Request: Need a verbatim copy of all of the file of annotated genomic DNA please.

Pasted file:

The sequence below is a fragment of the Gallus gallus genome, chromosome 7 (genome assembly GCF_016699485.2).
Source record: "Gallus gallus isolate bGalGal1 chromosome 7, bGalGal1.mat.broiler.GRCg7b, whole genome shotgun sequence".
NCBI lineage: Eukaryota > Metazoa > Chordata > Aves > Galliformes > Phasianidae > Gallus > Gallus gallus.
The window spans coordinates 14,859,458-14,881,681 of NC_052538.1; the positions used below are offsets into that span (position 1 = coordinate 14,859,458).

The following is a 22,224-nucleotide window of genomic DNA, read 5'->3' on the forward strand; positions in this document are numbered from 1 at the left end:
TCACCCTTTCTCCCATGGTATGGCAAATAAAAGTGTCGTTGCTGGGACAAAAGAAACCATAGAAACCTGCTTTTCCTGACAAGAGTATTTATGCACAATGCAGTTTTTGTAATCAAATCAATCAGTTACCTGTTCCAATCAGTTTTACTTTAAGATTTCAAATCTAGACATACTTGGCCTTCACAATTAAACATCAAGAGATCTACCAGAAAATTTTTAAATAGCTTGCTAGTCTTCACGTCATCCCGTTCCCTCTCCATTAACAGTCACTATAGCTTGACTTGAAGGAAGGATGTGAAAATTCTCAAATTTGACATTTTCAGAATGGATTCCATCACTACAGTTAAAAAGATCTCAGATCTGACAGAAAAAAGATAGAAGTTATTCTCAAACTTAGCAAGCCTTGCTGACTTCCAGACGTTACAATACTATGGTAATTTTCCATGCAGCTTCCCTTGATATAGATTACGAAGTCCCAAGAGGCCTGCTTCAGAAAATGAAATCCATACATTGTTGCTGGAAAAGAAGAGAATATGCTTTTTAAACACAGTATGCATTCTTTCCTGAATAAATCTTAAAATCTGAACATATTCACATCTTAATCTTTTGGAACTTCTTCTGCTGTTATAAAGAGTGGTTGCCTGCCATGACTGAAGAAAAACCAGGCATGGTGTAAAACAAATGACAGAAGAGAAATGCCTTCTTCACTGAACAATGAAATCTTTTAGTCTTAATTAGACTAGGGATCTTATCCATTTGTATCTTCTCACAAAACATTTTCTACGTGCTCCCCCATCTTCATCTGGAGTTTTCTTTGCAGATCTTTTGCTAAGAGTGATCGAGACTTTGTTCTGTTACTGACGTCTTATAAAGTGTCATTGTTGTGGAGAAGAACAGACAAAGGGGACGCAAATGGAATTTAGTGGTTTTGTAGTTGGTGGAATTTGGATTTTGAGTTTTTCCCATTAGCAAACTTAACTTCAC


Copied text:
The sequence below is a fragment of the Gallus gallus genome, chromosome 7 (genome assembly GCF_016699485.2).
Source record: "Gallus gallus isolate bGalGal1 chromosome 7, bGalGal1.mat.broiler.GRCg7b, whole genome shotgun sequence".
NCBI lineage: Eukaryota > Metazoa > Chordata > Aves > Galliformes > Phasianidae > Gallus > Gallus gallus.
The window spans coordinates 14,859,458-14,881,681 of NC_052538.1; the positions used below are offsets into that span (position 1 = coordinate 14,859,458).

The following is a 22,224-nucleotide window of genomic DNA, read 5'->3' on the forward strand; positions in this document are numbered from 1 at the left end:
TCACCCTTTCTCCCATGGTATGGCAAATAAAAGTGTCGTTGCTGGGACAAAAGAAACCATAGAAACCTGCTTTTCCTGACAAGAGTATTTATGCACAATGCAGTTTTTGTAATCAAATCAATCAGTTACCTGTTCCAATCAGTTTTACTTTAAGATTTCAAATCTAGACATACTTGGCCTTCACAATTAAACATCAAGAGATCTACCAGAAAATTTTTAAATAGCTTGCTAGTCTTCACGTCATCCCGTTCCCTCTCCATTAACAGTCACTATAGCTTGACTTGAAGGAAGGATGTGAAAATTCTCAAATTTGACATTTTCAGAATGGATTCCATCACTACAGTTAAAAAGATCTCAGATCTGACAGAAAAAAGATAGAAGTTATTCTCAAACTTAGCAAGCCTTGCTGACTTCCAGACGTTACAATACTATGGTAATTTTCCATGCAGCTTCCCTTGATATAGATTACGAAGTCCCAAGAGGCCTGCTTCAGAAAATGAAATCCATACATTGTTGCTGGAAAAGAAGAGAATATGCTTTTTAAACACAGTATGCATTCTTTCCTGAATAAATCTTAAAATCTGAACATATTCACATCTTAATCTTTTGGAACTTCTTCTGCTGTTATAAAGAGTGGTTGCCTGCCATGACTGAAGAAAAACCAGGCATGGTGTAAAACAAATGACAGAAGAGAAATGCCTTCTTCACTGAACAATGAAATCTTTTAGTCTTAATTAGACTAGGGATCTTATCCATTTGTATCTTCTCACAAAACATTTTCTACGTGCTCCCCCATCTTCATCTGGAGTTTTCTTTGCAGATCTTTTGCTAAGAGTGATCGAGACTTTGTTCTGTTACTGACGTCTTATAAAGTGTCATTGTTGTGGAGAAGAACAGACAAAGGGGACGCAAATGGAATTTAGTGGTTTTGTAGTTGGTGGAATTTGGATTTTGAGTTTTTCCCATTAGCAAACTTAACTTCAC